Another Victorian worker killed this week
It is with great regret that we report that a man in his late 40s was killed by a forklift load that fell from its tynes at a machinery depot in Somerton, in Melbourne's north, on Saturday morning. While the tragedy is still being investigated by WorkSafe, it is clear that the load could not have been properly secured.
This brings this year's workplace death toll to 16. The flowers from Workers Memorial Day haven't even wilted yet, but we had to hang the banner again.
Our thoughts are with the colleagues, family and friends of the man. Every workplace death is a needless tragedy that should never occur.
Just wondering what toilet breaks are allowed/workers are entitled to in regards to working long hours on their own? I usually work four hours, but sometimes up to six hours on my own. Taking a toilet break is very frowned upon as it means the store has to close.
There's nothing specific in Victoria's OHS legislation on either working alone or on toilet breaks, but employers have what is called a general duty of care to all employees, and this includes providing a safe system of work.
In order to do this, the employer must undertake an identification of the hazards and risks associated with the work and working alone, and then implement controls. In terms of toilet breaks, the employer must have some sort of system in place so that if a worker needs to go to the toilet, he/she is able to do so. It's an unsafe system if workers cannot go to the toilet when they need to – it can put their health at risk. Making decisions on and implementing measures must be done in consultation with affected workers.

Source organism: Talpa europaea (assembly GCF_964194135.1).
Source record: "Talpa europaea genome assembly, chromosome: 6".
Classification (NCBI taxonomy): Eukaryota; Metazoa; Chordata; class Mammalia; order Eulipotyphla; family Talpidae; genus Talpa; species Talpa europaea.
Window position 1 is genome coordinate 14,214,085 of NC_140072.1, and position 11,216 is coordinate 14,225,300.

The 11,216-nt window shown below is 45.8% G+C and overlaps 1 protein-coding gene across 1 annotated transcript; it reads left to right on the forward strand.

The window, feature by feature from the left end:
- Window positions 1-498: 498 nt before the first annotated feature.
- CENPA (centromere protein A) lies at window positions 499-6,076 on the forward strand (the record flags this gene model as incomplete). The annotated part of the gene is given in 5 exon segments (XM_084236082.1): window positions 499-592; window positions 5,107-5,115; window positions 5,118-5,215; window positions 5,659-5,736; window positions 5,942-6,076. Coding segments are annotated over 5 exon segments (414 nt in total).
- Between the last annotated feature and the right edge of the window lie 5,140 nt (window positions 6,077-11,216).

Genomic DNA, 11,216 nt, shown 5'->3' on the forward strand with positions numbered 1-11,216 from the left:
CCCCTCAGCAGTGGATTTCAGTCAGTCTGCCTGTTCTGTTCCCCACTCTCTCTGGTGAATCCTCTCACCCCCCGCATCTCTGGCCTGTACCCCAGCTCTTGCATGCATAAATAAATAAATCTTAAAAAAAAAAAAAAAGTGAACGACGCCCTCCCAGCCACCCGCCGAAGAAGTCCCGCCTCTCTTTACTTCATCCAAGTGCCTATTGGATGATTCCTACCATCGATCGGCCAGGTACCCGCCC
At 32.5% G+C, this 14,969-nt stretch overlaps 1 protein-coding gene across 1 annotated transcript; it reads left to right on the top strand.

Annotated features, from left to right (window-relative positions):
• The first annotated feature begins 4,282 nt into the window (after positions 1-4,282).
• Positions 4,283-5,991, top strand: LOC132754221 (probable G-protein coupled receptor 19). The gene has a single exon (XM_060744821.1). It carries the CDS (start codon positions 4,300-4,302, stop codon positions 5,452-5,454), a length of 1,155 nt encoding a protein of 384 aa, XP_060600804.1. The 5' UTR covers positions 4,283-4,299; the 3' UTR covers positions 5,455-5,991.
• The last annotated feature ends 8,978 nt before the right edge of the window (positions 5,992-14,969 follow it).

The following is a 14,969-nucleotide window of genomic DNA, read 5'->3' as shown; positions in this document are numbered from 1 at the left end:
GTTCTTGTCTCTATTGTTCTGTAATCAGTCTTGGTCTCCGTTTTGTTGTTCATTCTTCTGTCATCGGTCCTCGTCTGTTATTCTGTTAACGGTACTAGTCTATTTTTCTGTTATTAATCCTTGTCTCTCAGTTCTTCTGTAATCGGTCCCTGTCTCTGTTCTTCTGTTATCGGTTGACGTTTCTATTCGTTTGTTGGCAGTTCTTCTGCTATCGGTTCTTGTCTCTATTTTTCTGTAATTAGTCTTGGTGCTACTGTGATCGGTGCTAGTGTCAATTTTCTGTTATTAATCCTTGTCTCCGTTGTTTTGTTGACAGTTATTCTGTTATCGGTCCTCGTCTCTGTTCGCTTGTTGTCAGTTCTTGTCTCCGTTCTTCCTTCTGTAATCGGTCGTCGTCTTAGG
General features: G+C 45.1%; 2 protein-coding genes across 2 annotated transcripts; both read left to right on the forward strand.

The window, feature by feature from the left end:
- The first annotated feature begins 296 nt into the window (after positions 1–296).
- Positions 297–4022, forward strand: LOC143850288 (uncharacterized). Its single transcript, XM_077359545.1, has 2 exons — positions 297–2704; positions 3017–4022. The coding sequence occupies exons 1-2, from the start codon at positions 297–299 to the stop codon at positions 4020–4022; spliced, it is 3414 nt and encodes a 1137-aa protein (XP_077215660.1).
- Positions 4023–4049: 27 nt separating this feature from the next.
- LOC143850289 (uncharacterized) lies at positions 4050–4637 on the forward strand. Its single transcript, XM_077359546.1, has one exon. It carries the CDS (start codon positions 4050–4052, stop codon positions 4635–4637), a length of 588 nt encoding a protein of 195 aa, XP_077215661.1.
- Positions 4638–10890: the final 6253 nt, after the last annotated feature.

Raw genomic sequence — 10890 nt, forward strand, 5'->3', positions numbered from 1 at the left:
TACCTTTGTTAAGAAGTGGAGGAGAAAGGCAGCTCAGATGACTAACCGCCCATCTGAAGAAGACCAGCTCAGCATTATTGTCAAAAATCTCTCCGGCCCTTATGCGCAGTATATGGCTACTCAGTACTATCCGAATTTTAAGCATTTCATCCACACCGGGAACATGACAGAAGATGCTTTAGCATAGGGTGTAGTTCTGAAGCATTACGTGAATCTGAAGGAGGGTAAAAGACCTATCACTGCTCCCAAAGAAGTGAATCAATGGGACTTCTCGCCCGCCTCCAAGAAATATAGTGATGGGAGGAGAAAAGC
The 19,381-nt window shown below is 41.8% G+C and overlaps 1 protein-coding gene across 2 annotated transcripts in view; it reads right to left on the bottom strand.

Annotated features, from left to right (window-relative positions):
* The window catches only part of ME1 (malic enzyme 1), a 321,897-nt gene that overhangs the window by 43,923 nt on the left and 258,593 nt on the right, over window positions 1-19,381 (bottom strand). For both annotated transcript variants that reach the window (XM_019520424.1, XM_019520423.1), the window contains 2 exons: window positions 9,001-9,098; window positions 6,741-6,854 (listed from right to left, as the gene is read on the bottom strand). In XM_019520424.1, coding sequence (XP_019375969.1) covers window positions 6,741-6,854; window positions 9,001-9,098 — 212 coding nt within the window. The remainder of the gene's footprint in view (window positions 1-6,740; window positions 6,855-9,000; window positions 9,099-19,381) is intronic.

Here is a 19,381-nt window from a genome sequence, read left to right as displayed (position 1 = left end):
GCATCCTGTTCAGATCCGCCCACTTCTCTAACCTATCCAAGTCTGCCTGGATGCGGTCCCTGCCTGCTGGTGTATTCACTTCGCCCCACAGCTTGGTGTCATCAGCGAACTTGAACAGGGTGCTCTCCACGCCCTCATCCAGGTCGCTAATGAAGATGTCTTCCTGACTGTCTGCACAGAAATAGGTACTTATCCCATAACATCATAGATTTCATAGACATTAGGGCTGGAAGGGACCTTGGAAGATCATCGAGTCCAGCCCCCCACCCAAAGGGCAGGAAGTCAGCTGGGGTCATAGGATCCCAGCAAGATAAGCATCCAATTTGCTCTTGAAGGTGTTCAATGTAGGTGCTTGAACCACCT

See these pages for more information: Working alone and Breaks.
Please send any OHS related queries in to Ask Renata - your query will be responded to as quickly as we can – usually within a couple of days.
Two power station stacks demolished
Earlier this week hundreds gathered to watch as two of the four chimney stacks at the former Morwell Power Station in eastern Victoria were demolished. The chimney stacks have been a feature of the Latrobe Valley's skyline since the coal-fired power station opened in 1956. Barry Dungey, general manager of remediation at Energy Brix, the company that ran the power station, said everuthing went as planned. He said dust suppression was "top of mind" for the team and that the chimneys were free from asbestos. Read more: ABC news online